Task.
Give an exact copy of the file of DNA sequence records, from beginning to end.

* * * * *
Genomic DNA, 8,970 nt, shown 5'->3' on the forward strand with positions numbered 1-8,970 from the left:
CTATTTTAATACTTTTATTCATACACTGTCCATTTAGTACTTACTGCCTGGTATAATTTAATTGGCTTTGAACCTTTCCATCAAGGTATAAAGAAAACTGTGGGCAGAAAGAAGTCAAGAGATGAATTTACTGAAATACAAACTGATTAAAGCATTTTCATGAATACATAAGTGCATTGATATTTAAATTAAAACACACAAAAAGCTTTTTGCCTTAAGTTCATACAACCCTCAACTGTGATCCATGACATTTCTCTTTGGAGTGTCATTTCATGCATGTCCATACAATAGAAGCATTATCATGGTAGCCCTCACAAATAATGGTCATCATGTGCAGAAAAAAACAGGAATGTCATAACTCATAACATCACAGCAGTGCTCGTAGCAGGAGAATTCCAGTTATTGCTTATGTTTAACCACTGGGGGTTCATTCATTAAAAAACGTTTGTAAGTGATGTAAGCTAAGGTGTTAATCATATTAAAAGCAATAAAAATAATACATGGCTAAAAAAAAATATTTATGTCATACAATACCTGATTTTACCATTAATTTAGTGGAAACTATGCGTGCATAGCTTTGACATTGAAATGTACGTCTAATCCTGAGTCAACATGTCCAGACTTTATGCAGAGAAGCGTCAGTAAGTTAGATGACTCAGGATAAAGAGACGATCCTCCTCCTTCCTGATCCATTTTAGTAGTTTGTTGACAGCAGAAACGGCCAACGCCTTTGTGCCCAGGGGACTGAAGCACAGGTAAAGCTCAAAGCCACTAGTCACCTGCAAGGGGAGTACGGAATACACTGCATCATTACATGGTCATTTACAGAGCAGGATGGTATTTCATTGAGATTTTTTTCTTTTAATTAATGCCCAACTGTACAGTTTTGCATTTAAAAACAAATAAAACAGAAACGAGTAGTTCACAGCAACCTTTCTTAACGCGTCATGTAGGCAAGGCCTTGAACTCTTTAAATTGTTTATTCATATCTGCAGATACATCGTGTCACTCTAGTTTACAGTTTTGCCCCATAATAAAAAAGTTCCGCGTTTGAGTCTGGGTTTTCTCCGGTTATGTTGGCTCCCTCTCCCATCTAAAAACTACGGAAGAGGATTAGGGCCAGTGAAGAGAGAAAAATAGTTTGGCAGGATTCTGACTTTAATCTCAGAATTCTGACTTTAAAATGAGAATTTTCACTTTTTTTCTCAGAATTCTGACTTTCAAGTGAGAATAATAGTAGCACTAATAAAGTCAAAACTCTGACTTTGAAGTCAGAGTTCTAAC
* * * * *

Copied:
Genomic DNA, 8,970 nt, shown 5'->3' on the forward strand with positions numbered 1-8,970 from the left:
CTATTTTAATACTTTTATTCATACACTGTCCATTTAGTACTTACTGCCTGGTATAATTTAATTGGCTTTGAACCTTTCCATCAAGGTATAAAGAAAACTGTGGGCAGAAAGAAGTCAAGAGATGAATTTACTGAAATACAAACTGATTAAAGCATTTTCATGAATACATAAGTGCATTGATATTTAAATTAAAACACACAAAAAGCTTTTTGCCTTAAGTTCATACAACCCTCAACTGTGATCCATGACATTTCTCTTTGGAGTGTCATTTCATGCATGTCCATACAATAGAAGCATTATCATGGTAGCCCTCACAAATAATGGTCATCATGTGCAGAAAAAAACAGGAATGTCATAACTCATAACATCACAGCAGTGCTCGTAGCAGGAGAATTCCAGTTATTGCTTATGTTTAACCACTGGGGGTTCATTCATTAAAAAACGTTTGTAAGTGATGTAAGCTAAGGTGTTAATCATATTAAAAGCAATAAAAATAATACATGGCTAAAAAAAAATATTTATGTCATACAATACCTGATTTTACCATTAATTTAGTGGAAACTATGCGTGCATAGCTTTGACATTGAAATGTACGTCTAATCCTGAGTCAACATGTCCAGACTTTATGCAGAGAAGCGTCAGTAAGTTAGATGACTCAGGATAAAGAGACGATCCTCCTCCTTCCTGATCCATTTTAGTAGTTTGTTGACAGCAGAAACGGCCAACGCCTTTGTGCCCAGGGGACTGAAGCACAGGTAAAGCTCAAAGCCACTAGTCACCTGCAAGGGGAGTACGGAATACACTGCATCATTACATGGTCATTTACAGAGCAGGATGGTATTTCATTGAGATTTTTTTCTTTTAATTAATGCCCAACTGTACAGTTTTGCATTTAAAAACAAATAAAACAGAAACGAGTAGTTCACAGCAACCTTTCTTAACGCGTCATGTAGGCAAGGCCTTGAACTCTTTAAATTGTTTATTCATATCTGCAGATACATCGTGTCACTCTAGTTTACAGTTTTGCCCCATAATAAAAAAGTTCCGCGTTTGAGTCTGGGTTTTCTCCGGTTATGTTGGCTCCCTCTCCCATCTAAAAACTACGGAAGAGGATTAGGGCCAGTGAAGAGAGAAAAATAGTTTGGCAGGATTCTGACTTTAATCTCAGAATTCTGACTTTAAAATGAGAATTTTCACTTTTTTTCTCAGAATTCTGACTTTCAAGTGAGAATAATAGTAGCACTAATAAAGTCAAAACTCTGACTTTGAAGTCAGAGTTCTAAC